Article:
'How can we make an 80 year-old person with multiple chronic diseases actually start using this technology?'
With sights set on spurring healthcare innovation and interoperability, Royal Philips has teamed up with customer relationship management company salesforce.com to bring a new open, cloud-based platform to the market.
The envisioned platform, officials say, will allow for data integration from myriad sources, including electronic health records, diagnostic imaging equipment and personal mobile devices.
Also integral to the product will be patient relationship management, which should further enable clinicians to collaborate in support of their patients.
The companies' partnership has already yielded two clinical applications to be released late summer, officials say -- the Philips eCareCoordinator, which monitors thousands of patients in real time, and Philips eCareCompanion, which is carried by the patient at home and connects patients to their providers in real time.
In creating these two initial clinical applications, it was about asking some difficult questions far beyond what kind of technology was needed, officials noted. "We said, 'How can we make an 80 year-old person with multiple chronic diseases actually start using this technology? How can we have a nurse at a telehealth center actually managing hundreds of patients at a time?'" said Jeroen Tas, CEO of Philips Healthcare Information Services in a June 26 media roundtable. "This is what we're talking about."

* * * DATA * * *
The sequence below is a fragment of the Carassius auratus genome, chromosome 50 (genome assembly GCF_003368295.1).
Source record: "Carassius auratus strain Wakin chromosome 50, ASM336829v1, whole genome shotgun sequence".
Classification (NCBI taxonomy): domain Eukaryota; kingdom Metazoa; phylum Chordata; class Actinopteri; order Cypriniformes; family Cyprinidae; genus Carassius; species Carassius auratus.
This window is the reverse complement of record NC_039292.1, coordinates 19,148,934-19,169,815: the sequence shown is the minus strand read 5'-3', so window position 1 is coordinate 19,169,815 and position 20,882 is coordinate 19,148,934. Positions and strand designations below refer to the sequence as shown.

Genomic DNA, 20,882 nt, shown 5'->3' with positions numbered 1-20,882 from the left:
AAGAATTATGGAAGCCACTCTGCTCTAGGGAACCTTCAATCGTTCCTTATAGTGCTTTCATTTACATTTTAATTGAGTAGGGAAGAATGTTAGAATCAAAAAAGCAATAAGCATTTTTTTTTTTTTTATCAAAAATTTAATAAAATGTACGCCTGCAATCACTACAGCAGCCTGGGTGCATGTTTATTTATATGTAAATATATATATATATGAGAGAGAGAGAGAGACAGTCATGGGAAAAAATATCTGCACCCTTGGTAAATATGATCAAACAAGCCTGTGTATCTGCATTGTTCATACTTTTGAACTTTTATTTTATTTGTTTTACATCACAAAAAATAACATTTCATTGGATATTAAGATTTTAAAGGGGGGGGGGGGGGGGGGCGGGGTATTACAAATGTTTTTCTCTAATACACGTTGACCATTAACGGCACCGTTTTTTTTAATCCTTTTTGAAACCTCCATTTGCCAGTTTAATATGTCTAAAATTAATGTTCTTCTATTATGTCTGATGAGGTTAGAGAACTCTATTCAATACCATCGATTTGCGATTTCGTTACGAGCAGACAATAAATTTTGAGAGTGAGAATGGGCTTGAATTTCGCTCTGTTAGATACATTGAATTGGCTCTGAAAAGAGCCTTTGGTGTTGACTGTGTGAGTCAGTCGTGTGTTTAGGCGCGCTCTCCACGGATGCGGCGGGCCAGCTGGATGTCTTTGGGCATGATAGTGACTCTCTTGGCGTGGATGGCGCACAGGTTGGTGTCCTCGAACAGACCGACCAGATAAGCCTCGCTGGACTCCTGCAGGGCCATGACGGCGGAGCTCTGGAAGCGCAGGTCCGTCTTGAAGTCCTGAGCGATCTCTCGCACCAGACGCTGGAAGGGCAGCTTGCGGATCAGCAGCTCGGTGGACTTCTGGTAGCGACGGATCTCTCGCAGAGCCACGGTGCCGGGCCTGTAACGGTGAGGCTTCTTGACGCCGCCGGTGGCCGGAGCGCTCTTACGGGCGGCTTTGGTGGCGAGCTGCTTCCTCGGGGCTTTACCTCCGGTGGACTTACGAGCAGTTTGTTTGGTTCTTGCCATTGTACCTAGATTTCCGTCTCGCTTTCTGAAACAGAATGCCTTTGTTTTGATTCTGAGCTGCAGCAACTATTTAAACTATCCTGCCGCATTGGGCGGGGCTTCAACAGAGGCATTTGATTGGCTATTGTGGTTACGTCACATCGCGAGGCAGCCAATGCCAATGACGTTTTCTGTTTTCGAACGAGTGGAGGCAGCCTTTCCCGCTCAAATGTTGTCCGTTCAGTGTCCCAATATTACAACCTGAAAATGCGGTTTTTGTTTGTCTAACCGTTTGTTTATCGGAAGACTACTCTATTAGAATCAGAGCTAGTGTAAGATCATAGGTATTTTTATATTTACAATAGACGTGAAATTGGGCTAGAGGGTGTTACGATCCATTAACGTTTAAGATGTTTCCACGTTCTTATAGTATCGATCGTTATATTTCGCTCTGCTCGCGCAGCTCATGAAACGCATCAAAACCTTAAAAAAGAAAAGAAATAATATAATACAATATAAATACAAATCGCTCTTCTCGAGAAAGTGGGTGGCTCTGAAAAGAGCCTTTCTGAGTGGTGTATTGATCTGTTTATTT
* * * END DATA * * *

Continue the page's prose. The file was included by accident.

These care collaboration applications should allow the care team to monitor patients with chronic conditions in their homes and will facilitate Philips' Hospital to Home clinical programs, such as Banner iCare, which is currently being piloted at Arizona-based Banner Health, a pioneer accountable care organization. Similar telehealth-based care delivery models for hospitals utilizing the Philips eICU program were shown to reduce mortality by 26 percent and length of stay by 20 percent in a recent large, multi-center study, according to officials.
Officials said these two applications were only the beginning of the partnership between two companies. "We're going to continue to deliver additional patient platform services," said Clarence So, executive vice president of mobile strategy, salesforce.com, at the press roundtable. "Together, we're going to combine our platform services and expose them to APIs through tool kits."
Philips and salesforce.com anticipate the apps will cover the continuum of care: from self-care and prevention, to diagnosis and treatment through recovery and wellness. The envisioned platform, which is based on the Salesforce1 Platform, will ultimately enable collaboration and workflow.